How smartphone cameras may be used to detect anemia

Recent research suggests that it may be possible to detect anemia with a smartphone camera. Vladimir18/Getty Images
  • An algorithm has been developed by researchers that predicts anemia up to 70%.
  • It is possible to calculate blood hemoglobin concentration by taking smartphone images of the inner eyelid.
  • An app for smartphones could be used to screen for anemia among those who live in remote areas.

More than 5%TrustedSource of Americans and 25% of the world’s population are affected by anemia. This medical condition is characterized by low blood hemoglobin and symptoms such as fatigue, dizziness or headaches, shortness in breath, difficulty concentrating, and dizziness.

Malnutrition, parasitic infections, and underlying diseases are common causes of severe anemia. It can lead to death and morbidity in vulnerable populationsTrusted Source. This includes children, older adults, and people with chronic diseases.

Recent research published in PLOS ONETrustedSource has shown that predicting anemia using a smartphone photo of the inside of the lower eyelid is accurate to 72%.

Anemia is often diagnosed by healthcare professionals using sensitive laboratory equipment. This means that there is an disproportionate amount of anemia in rural areas with limited access to healthcare.

The study authors believe that there is a need to create a point-of-care tool that can identify anemia. It should be affordable, noninvasive, and accessible. Preexisting technology would be the ideal tool.

Smartphone cameras and detectors

Two-phase research was conducted by researchers to determine if a smartphone camera could be used to detect anemia. The first phase consisted of taking images of the lower eyelids in 142 patients at an emergency department with a smartphone.

Researchers chose the inner lower eyelid (also called the palpebral conectiva) because of its unique features.

  • It is easy to photograph.
  • There are no opposing colors between the blood vessels and the conjunctival surfaces.
  • It is extremely close between the surface of the blood vessels and the surface.
  • The area’s blood flow is not affected by temperature or other environmental factors.

Researchers were able to create an algorithm to maximize color resolution by zooming in on one small area of each photo. They also developed a predictive model that compares the skin and whites to hemoglobin levels.

The second phase consisted of testing the algorithm using smartphone images from 202 patients at the emergency department. The model was able to predict anemia accurately 72.6% of the time, according to the results. The model was able to predict severe anemia, which would require a blood transfusion, with a higher accuracy of between 86%-94.4%.

Dr. Dr. Selim Suner of Brown University and Rhode Island Hospital explained that anemia is a condition in which people need iron supplements. These are easy and cheap to take. Suner stated, “Making the diagnosis can be difficult.”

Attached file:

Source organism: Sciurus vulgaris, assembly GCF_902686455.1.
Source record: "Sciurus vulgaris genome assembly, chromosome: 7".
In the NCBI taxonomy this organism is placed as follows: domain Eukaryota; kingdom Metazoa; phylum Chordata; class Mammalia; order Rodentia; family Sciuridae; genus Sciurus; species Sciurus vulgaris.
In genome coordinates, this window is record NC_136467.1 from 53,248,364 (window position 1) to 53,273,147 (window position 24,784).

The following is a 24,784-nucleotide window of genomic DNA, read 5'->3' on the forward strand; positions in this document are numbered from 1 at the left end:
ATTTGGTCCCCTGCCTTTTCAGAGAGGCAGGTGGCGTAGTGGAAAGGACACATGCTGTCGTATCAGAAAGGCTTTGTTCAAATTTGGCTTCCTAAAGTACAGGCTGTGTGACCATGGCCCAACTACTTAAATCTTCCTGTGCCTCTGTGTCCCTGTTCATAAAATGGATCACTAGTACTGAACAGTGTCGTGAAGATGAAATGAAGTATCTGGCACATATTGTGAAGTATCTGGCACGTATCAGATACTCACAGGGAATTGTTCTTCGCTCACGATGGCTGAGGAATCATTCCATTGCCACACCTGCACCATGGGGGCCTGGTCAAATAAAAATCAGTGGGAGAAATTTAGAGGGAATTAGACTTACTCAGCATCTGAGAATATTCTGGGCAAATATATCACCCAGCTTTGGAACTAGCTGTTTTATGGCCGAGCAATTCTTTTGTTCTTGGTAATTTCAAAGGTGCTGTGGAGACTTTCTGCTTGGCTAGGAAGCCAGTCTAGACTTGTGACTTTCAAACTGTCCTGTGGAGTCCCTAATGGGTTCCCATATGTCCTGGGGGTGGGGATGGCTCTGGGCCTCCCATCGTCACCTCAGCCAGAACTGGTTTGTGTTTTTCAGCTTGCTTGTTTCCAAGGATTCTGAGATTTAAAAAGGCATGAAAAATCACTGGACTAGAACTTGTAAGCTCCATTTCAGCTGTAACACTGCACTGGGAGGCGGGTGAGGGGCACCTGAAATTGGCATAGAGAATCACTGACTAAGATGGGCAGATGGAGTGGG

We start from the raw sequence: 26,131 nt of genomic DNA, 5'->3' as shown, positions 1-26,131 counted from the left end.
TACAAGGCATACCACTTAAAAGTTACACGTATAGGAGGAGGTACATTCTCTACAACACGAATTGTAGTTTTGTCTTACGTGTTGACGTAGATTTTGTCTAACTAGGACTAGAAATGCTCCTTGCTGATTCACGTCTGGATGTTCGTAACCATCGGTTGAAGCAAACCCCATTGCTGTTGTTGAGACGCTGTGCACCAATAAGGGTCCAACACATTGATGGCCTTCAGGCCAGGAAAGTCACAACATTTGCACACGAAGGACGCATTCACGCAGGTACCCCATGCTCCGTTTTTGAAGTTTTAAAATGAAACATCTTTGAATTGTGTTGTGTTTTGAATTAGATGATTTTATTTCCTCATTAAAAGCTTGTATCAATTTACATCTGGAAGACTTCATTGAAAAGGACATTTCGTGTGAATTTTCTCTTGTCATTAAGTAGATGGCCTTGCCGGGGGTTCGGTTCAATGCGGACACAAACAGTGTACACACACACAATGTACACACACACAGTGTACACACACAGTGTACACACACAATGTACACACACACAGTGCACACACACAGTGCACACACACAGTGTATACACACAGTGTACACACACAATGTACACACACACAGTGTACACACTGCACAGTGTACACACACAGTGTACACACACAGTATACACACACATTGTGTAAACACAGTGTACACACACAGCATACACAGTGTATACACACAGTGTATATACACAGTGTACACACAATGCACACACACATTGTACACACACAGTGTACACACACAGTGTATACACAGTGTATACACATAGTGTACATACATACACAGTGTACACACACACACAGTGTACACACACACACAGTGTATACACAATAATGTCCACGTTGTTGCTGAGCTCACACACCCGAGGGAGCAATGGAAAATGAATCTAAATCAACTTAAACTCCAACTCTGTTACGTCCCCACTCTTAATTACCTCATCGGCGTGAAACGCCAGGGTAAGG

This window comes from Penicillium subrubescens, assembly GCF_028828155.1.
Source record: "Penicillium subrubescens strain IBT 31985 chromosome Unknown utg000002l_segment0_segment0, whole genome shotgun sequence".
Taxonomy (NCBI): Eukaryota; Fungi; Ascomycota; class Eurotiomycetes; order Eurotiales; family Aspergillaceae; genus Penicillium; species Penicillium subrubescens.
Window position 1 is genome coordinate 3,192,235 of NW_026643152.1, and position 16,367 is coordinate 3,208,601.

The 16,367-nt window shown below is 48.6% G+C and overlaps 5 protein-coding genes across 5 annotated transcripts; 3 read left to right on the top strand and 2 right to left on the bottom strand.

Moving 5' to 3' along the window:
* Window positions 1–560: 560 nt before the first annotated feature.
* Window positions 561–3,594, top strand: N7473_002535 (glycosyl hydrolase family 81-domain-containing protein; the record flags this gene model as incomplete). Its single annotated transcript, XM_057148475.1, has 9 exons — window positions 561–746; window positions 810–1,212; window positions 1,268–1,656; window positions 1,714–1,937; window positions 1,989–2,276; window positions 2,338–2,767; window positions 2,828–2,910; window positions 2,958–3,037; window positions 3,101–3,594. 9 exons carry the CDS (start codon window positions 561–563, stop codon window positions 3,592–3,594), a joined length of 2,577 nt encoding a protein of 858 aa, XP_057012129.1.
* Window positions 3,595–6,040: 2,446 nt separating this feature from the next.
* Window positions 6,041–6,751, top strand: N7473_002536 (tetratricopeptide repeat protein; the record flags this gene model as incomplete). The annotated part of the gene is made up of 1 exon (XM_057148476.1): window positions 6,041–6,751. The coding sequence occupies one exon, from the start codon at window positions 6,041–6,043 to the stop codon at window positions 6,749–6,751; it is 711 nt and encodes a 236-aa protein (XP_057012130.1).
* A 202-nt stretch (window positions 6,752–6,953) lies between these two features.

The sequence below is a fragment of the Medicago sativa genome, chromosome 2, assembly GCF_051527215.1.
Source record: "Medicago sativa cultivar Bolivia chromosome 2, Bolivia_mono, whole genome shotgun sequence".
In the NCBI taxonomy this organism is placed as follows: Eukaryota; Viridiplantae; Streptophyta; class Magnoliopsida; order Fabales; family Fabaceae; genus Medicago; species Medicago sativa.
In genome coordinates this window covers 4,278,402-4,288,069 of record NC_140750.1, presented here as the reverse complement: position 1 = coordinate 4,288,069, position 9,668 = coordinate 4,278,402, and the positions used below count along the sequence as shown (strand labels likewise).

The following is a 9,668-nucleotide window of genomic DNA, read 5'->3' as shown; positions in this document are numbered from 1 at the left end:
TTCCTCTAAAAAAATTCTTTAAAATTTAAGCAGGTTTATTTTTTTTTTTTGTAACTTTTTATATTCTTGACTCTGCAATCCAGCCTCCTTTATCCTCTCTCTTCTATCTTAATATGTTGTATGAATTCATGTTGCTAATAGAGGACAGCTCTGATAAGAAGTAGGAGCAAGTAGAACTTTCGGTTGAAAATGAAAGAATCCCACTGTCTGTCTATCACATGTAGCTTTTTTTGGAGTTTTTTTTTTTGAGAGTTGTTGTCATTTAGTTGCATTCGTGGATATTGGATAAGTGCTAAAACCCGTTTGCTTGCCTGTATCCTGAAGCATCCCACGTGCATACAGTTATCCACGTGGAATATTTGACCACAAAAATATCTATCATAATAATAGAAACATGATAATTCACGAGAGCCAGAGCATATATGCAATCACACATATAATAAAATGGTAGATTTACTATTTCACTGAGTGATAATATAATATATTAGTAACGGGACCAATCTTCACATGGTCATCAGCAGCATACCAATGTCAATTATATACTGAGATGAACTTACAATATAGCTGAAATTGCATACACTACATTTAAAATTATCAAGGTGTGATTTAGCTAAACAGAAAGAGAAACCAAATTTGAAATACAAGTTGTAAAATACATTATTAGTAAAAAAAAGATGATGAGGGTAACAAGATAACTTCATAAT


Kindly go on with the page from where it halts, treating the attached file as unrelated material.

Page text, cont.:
Dr. Girish Nadkarni is the clinical director at Mount Sinai Health System’s Hasso Plattner Institute for Digital Health. He said, “Using a smartphone for screening anemia is advantageous due to the decentralized nature — it avoids the need to draw blood — as well as the time and effort savings that this entails.”

Limitations and strengths of the study

According to the results of the study, flash photography is not required in order to produce acceptable images for anemia detection. The authors also note that raw images are data directly from the camera sensor, without any processing or compression like JPEG.

Variable image quality was one of the potential limitations noted by researchers. This could be due to the person retracting their eyelids during recording. It is not known if the lighting was uniform, or if it played any role in image quality.

The future of medical apps for smartphones

In 2019, 36% of all the world’s population used smartphones. According to trends, while those who are wealthy are more likely than others to have smartphones, this trend is steadily increasing in countries with lower socioeconomic status.

These results have set the stage to develop an app within a smartphone that can not only take the image, but also analyze the elements in the image to predict hemoglobin content in real-time,” the authors state.

“This is a particularly attractive opportunity for developing nations, which may not have a well-connected telecommunication network but may have a sparse, rudimentary and poorly distributed medical system.

The future development will focus on designing a user interface that makes it easy for lay people to take suitable photographs. One in which lighting, focus and area of interest can all be optimized. Further algorithm development and validation of model predictions are also necessary for imaging tools.

Dr. Suner says that this study shows that anemia prediction with a smartphone can be done. This project and others could have a positive impact on large populations and contribute to global health.

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